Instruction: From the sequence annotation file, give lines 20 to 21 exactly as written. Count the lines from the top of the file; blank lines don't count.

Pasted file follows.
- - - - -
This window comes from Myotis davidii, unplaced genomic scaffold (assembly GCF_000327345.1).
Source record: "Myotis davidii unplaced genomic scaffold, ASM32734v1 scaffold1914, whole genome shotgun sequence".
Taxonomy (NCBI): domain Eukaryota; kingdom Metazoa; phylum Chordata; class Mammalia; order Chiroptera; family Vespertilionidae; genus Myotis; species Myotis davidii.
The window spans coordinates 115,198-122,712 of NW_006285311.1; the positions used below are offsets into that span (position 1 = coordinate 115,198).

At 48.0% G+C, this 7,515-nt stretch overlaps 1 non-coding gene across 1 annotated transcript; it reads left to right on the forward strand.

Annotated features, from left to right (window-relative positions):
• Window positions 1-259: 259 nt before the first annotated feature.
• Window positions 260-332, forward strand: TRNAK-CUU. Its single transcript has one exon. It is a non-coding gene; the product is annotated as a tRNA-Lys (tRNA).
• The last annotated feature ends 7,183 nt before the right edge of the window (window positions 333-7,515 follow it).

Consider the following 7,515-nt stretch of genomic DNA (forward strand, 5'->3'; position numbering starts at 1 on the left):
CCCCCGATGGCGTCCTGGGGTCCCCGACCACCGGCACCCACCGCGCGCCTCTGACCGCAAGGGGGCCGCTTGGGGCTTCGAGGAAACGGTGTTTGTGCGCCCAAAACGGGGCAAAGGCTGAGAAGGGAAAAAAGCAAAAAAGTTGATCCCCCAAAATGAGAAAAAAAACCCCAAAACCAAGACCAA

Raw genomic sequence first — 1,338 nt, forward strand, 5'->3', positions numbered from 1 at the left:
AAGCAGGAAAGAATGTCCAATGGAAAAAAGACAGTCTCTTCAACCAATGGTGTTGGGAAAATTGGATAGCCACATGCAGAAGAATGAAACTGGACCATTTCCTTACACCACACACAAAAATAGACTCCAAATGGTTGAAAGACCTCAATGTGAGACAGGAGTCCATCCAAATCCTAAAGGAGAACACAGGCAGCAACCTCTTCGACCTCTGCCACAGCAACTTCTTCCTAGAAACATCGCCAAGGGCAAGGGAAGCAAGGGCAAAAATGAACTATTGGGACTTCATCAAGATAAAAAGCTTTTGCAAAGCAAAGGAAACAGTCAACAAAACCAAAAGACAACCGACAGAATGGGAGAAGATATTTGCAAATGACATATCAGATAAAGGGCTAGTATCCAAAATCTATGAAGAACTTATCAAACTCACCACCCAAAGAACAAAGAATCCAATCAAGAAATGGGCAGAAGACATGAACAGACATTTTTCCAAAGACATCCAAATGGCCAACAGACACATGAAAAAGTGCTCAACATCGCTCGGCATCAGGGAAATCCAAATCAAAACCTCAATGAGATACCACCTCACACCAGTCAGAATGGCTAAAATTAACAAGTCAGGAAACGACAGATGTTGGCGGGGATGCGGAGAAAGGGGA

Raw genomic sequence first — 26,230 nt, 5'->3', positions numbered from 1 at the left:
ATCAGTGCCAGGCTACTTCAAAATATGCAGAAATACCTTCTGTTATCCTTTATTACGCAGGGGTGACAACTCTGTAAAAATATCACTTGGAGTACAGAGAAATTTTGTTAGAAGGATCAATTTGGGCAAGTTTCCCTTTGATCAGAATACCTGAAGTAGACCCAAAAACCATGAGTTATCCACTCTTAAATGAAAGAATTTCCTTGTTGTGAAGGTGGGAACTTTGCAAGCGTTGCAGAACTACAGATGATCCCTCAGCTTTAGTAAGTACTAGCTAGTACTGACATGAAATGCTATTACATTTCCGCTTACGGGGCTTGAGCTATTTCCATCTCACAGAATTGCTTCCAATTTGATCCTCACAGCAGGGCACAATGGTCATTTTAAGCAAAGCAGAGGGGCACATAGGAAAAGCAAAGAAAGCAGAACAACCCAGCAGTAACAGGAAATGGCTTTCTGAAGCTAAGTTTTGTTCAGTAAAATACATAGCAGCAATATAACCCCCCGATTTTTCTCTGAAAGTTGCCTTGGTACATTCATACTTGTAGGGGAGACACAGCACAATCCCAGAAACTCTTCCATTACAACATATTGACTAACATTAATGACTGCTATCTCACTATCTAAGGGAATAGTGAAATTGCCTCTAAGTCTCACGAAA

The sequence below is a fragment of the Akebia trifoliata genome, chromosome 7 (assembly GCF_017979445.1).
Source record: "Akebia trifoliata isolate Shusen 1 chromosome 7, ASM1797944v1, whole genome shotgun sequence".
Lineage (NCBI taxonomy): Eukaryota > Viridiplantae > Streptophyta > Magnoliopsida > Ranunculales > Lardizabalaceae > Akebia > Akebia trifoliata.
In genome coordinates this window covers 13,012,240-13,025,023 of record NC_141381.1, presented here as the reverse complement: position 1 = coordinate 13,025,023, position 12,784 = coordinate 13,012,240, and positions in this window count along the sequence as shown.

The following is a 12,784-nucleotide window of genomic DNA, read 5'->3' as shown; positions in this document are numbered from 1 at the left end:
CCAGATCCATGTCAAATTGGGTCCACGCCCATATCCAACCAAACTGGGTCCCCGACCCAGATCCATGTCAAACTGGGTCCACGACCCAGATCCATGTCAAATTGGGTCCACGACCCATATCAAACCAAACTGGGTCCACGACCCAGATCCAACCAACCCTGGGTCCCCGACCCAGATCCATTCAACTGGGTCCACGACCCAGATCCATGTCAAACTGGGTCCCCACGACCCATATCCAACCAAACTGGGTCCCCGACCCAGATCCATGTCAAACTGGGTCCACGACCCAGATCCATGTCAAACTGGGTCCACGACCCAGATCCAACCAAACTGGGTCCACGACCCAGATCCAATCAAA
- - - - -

The following is a 12,784-nucleotide window of genomic DNA, read 5'->3' as shown; positions in this document are numbered from 1 at the left end:
CCAGATCCATGTCAAATTGGGTCCACGCCCATATCCAACCAAACTGGGTCCCCGACCCAGATCCATGTCAAACTGGGTCCACGACCCAGATCCATGTCAAATTGGGTCCACGACCCATATCAAACCAAACTGGGTCCACGACCCAGATCCAACCAACCCTGGGTCCCCGACCCAGATCCATTCAACTGGGTCCACGACCCAGATCCATGTCAAACTGGGTCCCCACGACCCATATCCAACCAAACTGGGTCCCCGACCCAGATCCATGTCAAACTGGGTCCACGACCCAGATCCATGTCAAACTGGGTCCACGACCCAGATCCAACCAAACTGGGTCCACGACCCAGATCCAATCAAA